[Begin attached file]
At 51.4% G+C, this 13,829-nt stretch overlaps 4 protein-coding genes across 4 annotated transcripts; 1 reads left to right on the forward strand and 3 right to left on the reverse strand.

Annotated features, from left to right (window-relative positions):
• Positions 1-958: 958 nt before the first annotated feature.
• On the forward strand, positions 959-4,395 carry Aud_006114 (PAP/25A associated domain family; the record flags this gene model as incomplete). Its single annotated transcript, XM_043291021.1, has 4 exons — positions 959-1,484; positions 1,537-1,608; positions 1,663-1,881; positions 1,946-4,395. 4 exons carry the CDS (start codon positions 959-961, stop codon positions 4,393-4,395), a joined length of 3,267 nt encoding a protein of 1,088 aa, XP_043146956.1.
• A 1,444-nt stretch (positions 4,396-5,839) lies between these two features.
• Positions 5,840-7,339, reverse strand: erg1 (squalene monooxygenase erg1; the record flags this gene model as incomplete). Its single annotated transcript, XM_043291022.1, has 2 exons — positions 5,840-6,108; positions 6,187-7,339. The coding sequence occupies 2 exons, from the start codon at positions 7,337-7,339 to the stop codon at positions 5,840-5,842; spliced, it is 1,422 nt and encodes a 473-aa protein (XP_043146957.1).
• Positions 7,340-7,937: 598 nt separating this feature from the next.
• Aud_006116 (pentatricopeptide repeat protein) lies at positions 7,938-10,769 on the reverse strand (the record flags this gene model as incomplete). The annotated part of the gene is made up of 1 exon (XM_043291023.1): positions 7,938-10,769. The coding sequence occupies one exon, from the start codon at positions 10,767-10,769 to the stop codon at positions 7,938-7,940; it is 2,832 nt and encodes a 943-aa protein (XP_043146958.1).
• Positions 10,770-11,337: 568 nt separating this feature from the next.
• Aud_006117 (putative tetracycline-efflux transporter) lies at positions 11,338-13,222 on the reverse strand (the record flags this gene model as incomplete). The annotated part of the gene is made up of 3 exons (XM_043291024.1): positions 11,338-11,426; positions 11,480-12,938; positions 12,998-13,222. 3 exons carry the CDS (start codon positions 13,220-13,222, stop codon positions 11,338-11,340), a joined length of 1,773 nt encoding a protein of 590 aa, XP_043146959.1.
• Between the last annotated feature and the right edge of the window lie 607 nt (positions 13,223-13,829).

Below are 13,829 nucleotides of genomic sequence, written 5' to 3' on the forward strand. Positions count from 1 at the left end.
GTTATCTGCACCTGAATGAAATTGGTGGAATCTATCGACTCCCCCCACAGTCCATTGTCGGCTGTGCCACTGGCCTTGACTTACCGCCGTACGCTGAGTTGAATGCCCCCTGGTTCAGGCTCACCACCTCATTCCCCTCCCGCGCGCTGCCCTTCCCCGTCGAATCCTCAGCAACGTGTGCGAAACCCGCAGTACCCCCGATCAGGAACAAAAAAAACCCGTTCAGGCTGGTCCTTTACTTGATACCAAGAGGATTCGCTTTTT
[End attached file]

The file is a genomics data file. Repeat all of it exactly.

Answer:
At 51.4% G+C, this 13,829-nt stretch overlaps 4 protein-coding genes across 4 annotated transcripts; 1 reads left to right on the forward strand and 3 right to left on the reverse strand.

Annotated features, from left to right (window-relative positions):
• Positions 1-958: 958 nt before the first annotated feature.
• On the forward strand, positions 959-4,395 carry Aud_006114 (PAP/25A associated domain family; the record flags this gene model as incomplete). Its single annotated transcript, XM_043291021.1, has 4 exons — positions 959-1,484; positions 1,537-1,608; positions 1,663-1,881; positions 1,946-4,395. 4 exons carry the CDS (start codon positions 959-961, stop codon positions 4,393-4,395), a joined length of 3,267 nt encoding a protein of 1,088 aa, XP_043146956.1.
• A 1,444-nt stretch (positions 4,396-5,839) lies between these two features.
• Positions 5,840-7,339, reverse strand: erg1 (squalene monooxygenase erg1; the record flags this gene model as incomplete). Its single annotated transcript, XM_043291022.1, has 2 exons — positions 5,840-6,108; positions 6,187-7,339. The coding sequence occupies 2 exons, from the start codon at positions 7,337-7,339 to the stop codon at positions 5,840-5,842; spliced, it is 1,422 nt and encodes a 473-aa protein (XP_043146957.1).
• Positions 7,340-7,937: 598 nt separating this feature from the next.
• Aud_006116 (pentatricopeptide repeat protein) lies at positions 7,938-10,769 on the reverse strand (the record flags this gene model as incomplete). The annotated part of the gene is made up of 1 exon (XM_043291023.1): positions 7,938-10,769. The coding sequence occupies one exon, from the start codon at positions 10,767-10,769 to the stop codon at positions 7,938-7,940; it is 2,832 nt and encodes a 943-aa protein (XP_043146958.1).
• Positions 10,770-11,337: 568 nt separating this feature from the next.
• Aud_006117 (putative tetracycline-efflux transporter) lies at positions 11,338-13,222 on the reverse strand (the record flags this gene model as incomplete). The annotated part of the gene is made up of 3 exons (XM_043291024.1): positions 11,338-11,426; positions 11,480-12,938; positions 12,998-13,222. 3 exons carry the CDS (start codon positions 13,220-13,222, stop codon positions 11,338-11,340), a joined length of 1,773 nt encoding a protein of 590 aa, XP_043146959.1.
• Between the last annotated feature and the right edge of the window lie 607 nt (positions 13,223-13,829).

Below are 13,829 nucleotides of genomic sequence, written 5' to 3' on the forward strand. Positions count from 1 at the left end.
GTTATCTGCACCTGAATGAAATTGGTGGAATCTATCGACTCCCCCCACAGTCCATTGTCGGCTGTGCCACTGGCCTTGACTTACCGCCGTACGCTGAGTTGAATGCCCCCTGGTTCAGGCTCACCACCTCATTCCCCTCCCGCGCGCTGCCCTTCCCCGTCGAATCCTCAGCAACGTGTGCGAAACCCGCAGTACCCCCGATCAGGAACAAAAAAAACCCGTTCAGGCTGGTCCTTTACTTGATACCAAGAGGATTCGCTTTTT